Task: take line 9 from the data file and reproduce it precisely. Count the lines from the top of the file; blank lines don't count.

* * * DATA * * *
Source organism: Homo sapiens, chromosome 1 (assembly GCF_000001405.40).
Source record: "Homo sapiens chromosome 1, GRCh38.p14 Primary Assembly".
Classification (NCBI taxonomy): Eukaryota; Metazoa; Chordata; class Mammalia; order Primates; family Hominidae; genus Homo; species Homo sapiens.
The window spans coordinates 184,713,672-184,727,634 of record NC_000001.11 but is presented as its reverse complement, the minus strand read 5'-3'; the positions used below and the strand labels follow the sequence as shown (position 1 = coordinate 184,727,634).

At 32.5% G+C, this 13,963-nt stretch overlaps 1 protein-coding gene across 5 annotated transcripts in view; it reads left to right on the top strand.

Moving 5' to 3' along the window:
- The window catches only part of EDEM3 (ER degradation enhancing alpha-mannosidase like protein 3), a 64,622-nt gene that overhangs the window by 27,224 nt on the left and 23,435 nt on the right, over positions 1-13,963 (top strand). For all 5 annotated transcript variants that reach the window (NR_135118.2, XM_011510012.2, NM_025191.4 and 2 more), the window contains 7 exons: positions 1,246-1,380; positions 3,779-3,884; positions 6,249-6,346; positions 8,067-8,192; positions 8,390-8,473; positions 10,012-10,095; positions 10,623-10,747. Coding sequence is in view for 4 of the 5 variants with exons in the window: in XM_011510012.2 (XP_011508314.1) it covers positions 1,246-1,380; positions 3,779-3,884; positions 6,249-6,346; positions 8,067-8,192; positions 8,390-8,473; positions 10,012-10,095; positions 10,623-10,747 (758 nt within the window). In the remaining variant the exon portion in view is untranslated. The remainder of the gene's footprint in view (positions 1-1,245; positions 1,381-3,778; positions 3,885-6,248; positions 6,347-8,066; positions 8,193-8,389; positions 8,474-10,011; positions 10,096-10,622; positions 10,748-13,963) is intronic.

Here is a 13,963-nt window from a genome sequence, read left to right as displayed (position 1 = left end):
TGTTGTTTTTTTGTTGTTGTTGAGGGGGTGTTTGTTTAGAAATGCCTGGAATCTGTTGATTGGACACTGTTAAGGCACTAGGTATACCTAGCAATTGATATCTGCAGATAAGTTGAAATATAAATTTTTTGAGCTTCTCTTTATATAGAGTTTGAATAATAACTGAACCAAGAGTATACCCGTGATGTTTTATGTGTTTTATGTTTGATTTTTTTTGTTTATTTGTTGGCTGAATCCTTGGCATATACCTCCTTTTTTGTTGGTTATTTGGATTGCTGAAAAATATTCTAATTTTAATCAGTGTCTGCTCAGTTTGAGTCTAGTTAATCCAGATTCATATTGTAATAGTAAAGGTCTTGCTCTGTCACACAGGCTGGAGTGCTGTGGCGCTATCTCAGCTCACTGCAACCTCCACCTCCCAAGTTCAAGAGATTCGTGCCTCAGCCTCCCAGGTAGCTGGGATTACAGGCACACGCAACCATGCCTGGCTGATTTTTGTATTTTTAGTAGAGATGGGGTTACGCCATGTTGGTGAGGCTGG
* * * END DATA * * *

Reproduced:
TGTTGTTTTTTTGTTGTTGTTGAGGGGGTGTTTGTTTAGAAATGCCTGGAATCTGTTGATTGGACACTGTTAAGGCACTAGGTATACCTAGCAATTGATATCTGCAGATAAGTTGAAATATAAATTTTTTGAGCTTCTCTTTATATAGAGTTTGAATAATAACTGAACCAAGAGTATACCCGTGATGTTTTATGTGTTTTATGTTTGATTTTTTTTGTTTATTTGTTGGCTGAATCCTTGGCATATACCTCCTTTTTTGTTGGTTATTTGGATTGCTGAAAAATATTCTAATTTTAATCAGTGTCTGCTCAGTTTGAGTCTAGTTAATCCAGATTCATATTGTAATAGTAAAGGTCTTGCTCTGTCACACAGGCTGGAGTGCTGTGGCGCTATCTCAGCTCACTGCAACCTCCACCTCCCAAGTTCAAGAGATTCGTGCCTCAGCCTCCCAGGTAGCTGGGATTACAGGCACACGCAACCATGCCTGGCTGATTTTTGTATTTTTAGTAGAGATGGGGTTACGCCATGTTGGTGAGGCTGG